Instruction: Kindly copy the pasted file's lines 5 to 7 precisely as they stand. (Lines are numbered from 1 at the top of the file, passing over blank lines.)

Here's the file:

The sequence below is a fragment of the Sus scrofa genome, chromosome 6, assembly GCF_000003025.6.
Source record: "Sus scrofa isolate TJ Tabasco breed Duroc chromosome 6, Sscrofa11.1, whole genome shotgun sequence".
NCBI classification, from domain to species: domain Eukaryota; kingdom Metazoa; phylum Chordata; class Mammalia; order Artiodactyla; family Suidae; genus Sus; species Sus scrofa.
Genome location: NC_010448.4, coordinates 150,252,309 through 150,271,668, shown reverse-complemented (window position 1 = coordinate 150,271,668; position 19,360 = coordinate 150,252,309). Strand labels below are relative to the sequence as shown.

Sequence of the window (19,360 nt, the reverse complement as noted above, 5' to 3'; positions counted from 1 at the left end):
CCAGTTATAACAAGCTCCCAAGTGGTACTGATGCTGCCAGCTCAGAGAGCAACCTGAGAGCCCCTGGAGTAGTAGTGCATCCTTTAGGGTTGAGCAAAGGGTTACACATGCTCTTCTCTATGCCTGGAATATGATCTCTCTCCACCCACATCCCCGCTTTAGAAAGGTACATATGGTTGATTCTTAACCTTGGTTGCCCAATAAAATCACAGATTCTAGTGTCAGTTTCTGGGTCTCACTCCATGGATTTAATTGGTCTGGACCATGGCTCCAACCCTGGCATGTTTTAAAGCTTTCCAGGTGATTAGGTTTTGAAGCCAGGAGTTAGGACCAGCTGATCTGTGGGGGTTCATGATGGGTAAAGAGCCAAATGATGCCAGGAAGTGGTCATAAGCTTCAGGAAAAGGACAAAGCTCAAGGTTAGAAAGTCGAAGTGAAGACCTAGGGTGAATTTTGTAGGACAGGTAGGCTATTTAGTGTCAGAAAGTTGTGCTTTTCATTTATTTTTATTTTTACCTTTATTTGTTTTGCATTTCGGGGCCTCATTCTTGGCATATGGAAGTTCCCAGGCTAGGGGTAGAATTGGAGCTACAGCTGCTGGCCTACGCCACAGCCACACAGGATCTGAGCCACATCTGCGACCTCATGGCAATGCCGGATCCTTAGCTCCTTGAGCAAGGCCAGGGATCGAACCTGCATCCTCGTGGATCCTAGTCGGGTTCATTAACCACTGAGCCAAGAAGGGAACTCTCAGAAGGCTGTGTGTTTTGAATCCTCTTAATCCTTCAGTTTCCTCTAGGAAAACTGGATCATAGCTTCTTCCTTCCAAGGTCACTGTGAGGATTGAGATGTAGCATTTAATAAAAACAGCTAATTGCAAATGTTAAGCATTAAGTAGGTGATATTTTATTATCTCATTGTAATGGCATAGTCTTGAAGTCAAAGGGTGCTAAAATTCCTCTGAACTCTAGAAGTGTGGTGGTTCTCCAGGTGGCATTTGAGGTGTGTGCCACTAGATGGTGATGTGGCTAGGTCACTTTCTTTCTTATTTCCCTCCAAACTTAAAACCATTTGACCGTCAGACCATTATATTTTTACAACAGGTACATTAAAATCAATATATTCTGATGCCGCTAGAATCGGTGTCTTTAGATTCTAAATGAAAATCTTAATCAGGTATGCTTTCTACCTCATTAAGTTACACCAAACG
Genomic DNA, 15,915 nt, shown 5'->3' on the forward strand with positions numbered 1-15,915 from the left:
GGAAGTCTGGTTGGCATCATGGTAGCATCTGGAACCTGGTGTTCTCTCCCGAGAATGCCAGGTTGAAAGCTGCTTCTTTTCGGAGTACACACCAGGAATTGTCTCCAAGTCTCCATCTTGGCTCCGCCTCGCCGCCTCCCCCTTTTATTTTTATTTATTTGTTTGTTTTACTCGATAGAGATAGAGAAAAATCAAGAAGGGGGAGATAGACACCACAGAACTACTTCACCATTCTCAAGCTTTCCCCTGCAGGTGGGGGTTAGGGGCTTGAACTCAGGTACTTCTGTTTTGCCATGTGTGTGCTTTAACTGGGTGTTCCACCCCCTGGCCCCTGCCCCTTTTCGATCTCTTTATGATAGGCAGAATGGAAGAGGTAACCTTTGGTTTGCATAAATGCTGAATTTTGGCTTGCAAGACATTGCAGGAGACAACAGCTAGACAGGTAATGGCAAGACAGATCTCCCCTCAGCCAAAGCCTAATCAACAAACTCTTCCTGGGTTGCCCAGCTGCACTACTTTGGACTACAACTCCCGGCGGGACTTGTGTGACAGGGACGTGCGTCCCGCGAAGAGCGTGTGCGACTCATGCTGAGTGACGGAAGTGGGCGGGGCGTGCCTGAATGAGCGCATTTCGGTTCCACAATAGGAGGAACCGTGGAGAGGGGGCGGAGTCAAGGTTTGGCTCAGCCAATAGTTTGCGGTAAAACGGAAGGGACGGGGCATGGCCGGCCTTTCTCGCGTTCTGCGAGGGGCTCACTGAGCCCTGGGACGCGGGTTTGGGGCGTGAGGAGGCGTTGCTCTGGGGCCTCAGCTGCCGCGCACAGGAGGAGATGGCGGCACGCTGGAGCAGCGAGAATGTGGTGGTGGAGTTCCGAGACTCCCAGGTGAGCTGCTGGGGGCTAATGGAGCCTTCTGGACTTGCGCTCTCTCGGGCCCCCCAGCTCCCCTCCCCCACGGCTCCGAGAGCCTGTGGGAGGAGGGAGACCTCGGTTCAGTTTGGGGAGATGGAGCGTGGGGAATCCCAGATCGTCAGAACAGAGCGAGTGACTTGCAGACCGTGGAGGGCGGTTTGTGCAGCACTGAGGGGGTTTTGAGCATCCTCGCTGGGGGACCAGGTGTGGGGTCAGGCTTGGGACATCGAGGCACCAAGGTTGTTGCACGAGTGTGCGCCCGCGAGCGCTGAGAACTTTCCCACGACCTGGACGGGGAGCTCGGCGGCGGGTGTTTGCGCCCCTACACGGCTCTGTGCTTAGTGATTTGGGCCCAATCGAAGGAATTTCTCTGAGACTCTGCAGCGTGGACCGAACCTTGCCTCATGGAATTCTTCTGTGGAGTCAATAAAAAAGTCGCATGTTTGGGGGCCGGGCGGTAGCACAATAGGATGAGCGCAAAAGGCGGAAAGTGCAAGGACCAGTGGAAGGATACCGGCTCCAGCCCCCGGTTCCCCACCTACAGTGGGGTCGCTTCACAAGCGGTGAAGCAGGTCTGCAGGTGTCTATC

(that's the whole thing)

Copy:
Sequence of the window (19,360 nt, the reverse complement as noted above, 5' to 3'; positions counted from 1 at the left end):
CCAGTTATAACAAGCTCCCAAGTGGTACTGATGCTGCCAGCTCAGAGAGCAACCTGAGAGCCCCTGGAGTAGTAGTGCATCCTTTAGGGTTGAGCAAAGGGTTACACATGCTCTTCTCTATGCCTGGAATATGATCTCTCTCCACCCACATCCCCGCTTTAGAAAGGTACATATGGTTGATTCTTAACCTTGGTTGCCCAATAAAATCACAGATTCTAGTGTCAGTTTCTGGGTCTCACTCCATGGATTTAATTGGTCTGGACCATGGCTCCAACCCTGGCATGTTTTAAAGCTTTCCAGGTGATTAGGTTTTGAAGCCAGGAGTTAGGACCAGCTGATCTGTGGGGGTTCATGATGGGTAAAGAGCCAAATGATGCCAGGAAGTGGTCATAAGCTTCAGGAAAAGGACAAAGCTCAAGGTTAGAAAGTCGAAGTGAAGACCTAGGGTGAATTTTGTAGGACAGGTAGGCTATTTAGTGTCAGAAAGTTGTGCTTTTCATTTATTTTTATTTTTACCTTTATTTGTTTTGCATTTCGGGGCCTCATTCTTGGCATATGGAAGTTCCCAGGCTAGGGGTAGAATTGGAGCTACAGCTGCTGGCCTACGCCACAGCCACACAGGATCTGAGCCACATCTGCGACCTCATGGCAATGCCGGATCCTTAGCTCCTTGAGCAAGGCCAGGGATCGAACCTGCATCCTCGTGGATCCTAGTCGGGTTCATTAACCACTGAGCCAAGAAGGGAACTCTCAGAAGGCTGTGTGTTTTGAATCCTCTTAATCCTTCAGTTTCCTCTAGGAAAACTGGATCATAGCTTCTTCCTTCCAAGGTCACTGTGAGGATTGAGATGTAGCATTTAATAAAAACAGCTAATTGCAAATGTTAAGCATTAAGTAGGTGATATTTTATTATCTCATTGTAATGGCATAGTCTTGAAGTCAAAGGGTGCTAAAATTCCTCTGAACTCTAGAAGTGTGGTGGTTCTCCAGGTGGCATTTGAGGTGTGTGCCACTAGATGGTGATGTGGCTAGGTCACTTTCTTTCTTATTTCCCTCCAAACTTAAAACCATTTGACCGTCAGACCATTATATTTTTACAACAGGTACATTAAAATCAATATATTCTGATGCCGCTAGAATCGGTGTCTTTAGATTCTAAATGAAAATCTTAATCAGGTATGCTTTCTACCTCATTAAGTTACACCAAACG
Genomic DNA, 15,915 nt, shown 5'->3' on the forward strand with positions numbered 1-15,915 from the left: